-I make my own yogurt in a crock pot. Easy Peezy, and for each $1 I spend I figure I save $3 to $5. (love to see my kids snack on homemade granola topped with homemade yogurt!)
    -Keeping a well stocked pantry keeps me out of the grocery store, and that saves more money than you might think. Those impulse buys really add up.

  3. Becky says

    Thanks for this post! Very encouraging. Here’s a tip that has helped me reduce our grocery budget a bit more:
    My grocery store has a lot of markdowns, and I always watch for those when I’m in the store. Pears might be $1.39/lb, but there may be 2-3 lbs of “ugly” or slightly bruised or just-ripe pears wrapped in a produce bag with a $.75 sticker on it. I’ve learned what time of day they tend to mark things down, and I try to shop shortly after that time. Most of the fruit I buy is markdowns, and sometimes it’s even stuff like kiwi or pomegranates (which I obviously don’t buy often because I’m pretty sure I misspelled it). Ooh, and that’s how I first tried honeycrisp apples. Yum.

  4. KETRN67 says

    The OP doesn’t state whether she does all her shopping in one store. I live in an area w/2 competing chains plus Aldi, Costco and Super Target. There are certain things I always buy at Aldi (for example most of my canned tomato products and spaghetti). There are certain things I buy at Costco (eggs, tray packs of meats for freezer cooking, cheeses, soy milk, butter, toilet paper, etc.). There are some things I order from Amazon (including a great deal I found on SAF instant yeast). I don’t shop at all of these places on a weekly or even monthly basis. I often don’t need to go to Costco or Aldi more than every few months. I do usually go to one of the local grocery stores (choosing one based on who has the best sale as they are across the street from each other) for produce, sale items, etc. each week or so. I have to admit that we are trying to meal plan and not doing well at all, for various reasons. We also could probably eat out of our pantry and freezer for at least a month so I do seem to have an over-buying problem. However, I still feel I am usually getting the items I buy at the best price because I have figured out which stores consistently have the best prices on certain items that we buy on a regular basis.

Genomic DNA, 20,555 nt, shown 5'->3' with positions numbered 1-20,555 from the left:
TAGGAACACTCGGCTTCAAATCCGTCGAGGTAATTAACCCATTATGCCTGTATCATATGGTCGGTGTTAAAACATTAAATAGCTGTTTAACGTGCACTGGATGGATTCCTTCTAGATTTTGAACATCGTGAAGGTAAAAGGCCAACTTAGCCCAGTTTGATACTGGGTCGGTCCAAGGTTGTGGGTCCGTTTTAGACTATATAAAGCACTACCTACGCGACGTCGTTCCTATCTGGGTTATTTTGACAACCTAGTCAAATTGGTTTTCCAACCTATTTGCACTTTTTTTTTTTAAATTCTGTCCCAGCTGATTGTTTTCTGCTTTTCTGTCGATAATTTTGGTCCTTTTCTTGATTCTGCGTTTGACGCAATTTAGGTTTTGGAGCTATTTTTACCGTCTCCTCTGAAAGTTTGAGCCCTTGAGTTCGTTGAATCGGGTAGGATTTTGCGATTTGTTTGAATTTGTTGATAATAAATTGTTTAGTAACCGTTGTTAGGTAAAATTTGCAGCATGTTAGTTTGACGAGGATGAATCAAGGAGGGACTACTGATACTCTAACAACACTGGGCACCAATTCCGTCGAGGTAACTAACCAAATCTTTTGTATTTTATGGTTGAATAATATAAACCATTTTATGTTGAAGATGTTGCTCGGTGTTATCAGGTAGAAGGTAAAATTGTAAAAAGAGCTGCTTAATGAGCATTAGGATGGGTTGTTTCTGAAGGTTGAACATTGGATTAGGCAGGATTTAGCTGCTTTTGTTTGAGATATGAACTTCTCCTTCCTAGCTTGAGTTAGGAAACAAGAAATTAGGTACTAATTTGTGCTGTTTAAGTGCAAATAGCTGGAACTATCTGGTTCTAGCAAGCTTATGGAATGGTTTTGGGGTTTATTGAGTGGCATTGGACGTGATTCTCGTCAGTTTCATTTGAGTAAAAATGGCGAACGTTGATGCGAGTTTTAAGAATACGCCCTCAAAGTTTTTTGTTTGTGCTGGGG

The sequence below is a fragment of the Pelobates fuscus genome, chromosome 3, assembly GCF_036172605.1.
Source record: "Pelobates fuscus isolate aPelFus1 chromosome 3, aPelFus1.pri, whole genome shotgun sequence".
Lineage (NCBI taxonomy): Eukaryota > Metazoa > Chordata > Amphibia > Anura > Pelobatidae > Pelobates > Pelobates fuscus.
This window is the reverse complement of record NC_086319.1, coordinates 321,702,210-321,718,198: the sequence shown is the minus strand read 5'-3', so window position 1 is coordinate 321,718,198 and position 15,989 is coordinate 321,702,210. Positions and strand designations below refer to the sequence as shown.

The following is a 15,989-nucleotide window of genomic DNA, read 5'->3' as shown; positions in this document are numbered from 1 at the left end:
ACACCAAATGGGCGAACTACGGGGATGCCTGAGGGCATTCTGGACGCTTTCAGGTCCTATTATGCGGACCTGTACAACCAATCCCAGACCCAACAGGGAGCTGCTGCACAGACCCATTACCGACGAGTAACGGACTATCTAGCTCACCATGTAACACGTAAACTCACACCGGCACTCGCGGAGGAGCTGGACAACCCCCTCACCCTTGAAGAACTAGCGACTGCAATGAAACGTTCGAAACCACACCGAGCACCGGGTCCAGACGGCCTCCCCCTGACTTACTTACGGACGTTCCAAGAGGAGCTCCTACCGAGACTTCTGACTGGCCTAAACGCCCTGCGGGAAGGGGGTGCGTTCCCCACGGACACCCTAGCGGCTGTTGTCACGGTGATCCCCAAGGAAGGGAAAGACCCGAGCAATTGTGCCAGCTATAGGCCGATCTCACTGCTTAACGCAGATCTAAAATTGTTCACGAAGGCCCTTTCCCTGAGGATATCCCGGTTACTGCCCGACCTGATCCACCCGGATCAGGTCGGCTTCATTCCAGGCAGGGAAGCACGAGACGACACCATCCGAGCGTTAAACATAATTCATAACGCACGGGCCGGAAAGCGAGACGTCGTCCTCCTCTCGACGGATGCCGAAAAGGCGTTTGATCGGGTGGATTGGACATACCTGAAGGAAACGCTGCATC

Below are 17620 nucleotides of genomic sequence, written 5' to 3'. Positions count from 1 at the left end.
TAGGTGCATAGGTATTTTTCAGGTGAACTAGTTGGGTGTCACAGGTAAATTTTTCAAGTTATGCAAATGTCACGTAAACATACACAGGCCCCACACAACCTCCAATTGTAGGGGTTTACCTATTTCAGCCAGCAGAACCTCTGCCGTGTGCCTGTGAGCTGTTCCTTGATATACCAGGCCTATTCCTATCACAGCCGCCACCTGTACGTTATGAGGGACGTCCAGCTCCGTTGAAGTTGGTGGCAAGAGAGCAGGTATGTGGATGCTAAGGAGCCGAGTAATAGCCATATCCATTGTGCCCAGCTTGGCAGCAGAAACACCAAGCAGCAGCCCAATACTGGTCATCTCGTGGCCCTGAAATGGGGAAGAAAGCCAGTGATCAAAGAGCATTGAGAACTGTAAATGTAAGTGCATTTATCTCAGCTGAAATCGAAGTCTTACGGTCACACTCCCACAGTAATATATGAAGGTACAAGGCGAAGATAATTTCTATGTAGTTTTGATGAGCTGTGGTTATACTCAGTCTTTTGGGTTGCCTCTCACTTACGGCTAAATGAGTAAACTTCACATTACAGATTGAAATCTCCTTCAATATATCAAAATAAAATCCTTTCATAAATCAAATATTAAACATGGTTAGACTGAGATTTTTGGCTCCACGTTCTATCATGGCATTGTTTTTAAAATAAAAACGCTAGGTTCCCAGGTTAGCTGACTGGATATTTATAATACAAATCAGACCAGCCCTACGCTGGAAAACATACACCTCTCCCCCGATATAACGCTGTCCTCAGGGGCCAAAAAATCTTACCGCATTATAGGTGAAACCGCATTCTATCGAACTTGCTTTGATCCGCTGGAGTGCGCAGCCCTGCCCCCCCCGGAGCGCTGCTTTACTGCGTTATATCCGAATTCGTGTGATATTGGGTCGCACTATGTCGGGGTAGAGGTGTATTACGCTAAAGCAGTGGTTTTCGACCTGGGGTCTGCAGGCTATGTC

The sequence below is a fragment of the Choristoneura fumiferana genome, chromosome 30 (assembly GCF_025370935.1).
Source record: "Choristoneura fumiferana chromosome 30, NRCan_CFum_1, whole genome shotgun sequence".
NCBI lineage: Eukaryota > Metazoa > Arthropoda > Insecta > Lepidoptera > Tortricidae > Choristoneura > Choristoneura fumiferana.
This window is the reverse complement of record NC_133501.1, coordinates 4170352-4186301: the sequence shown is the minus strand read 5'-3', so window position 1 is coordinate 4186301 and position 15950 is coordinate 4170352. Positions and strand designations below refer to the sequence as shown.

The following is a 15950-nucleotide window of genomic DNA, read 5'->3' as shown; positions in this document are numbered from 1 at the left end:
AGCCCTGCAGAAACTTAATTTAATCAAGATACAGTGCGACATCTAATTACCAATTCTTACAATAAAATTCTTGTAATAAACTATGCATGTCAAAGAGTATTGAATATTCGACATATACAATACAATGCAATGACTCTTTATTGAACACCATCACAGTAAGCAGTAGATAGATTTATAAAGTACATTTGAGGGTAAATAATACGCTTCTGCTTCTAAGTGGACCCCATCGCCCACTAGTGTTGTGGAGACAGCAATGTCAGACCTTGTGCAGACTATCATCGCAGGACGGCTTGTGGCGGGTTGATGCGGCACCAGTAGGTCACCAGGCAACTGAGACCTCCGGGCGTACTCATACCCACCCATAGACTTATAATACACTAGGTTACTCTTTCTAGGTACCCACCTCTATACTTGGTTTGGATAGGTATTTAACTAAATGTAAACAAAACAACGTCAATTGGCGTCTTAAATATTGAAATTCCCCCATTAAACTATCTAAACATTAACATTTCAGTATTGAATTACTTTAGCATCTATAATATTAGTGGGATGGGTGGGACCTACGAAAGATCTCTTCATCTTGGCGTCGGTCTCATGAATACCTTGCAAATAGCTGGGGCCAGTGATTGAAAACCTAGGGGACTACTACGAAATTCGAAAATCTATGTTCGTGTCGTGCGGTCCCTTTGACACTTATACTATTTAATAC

5. Mary says

    I would just add buying seasonal produce–that seems obvious, but I know sometimes it’s easy to forget. I agree with Becky about produce markdowns (or dairy, if your store has them). I usually buy produce every week that have been marked down. My store generally marks older/less than perfect produce at 50%. Sometimes the savings is even better. I like to buy organic peppers and baby spinach this way. I can often get a 1 LB tub of spinach for less than $2. This week I bought marked-down peppers and squash. It saves my budget a bit to do this.

  6. Harriet says

    The produce stand near our house, that is open year around, has an “uglies” table. Every morning they add to it things that are at their peak or are bruised, etc… I bought some green peppers there last summer for $.30 each. I bought all they had, brought them home, washed them and cut them into slices and stocked my freezer with them. I did zucchini and squash that way too. It helped all winter not to have to buy produce at full price to get things that were not in season.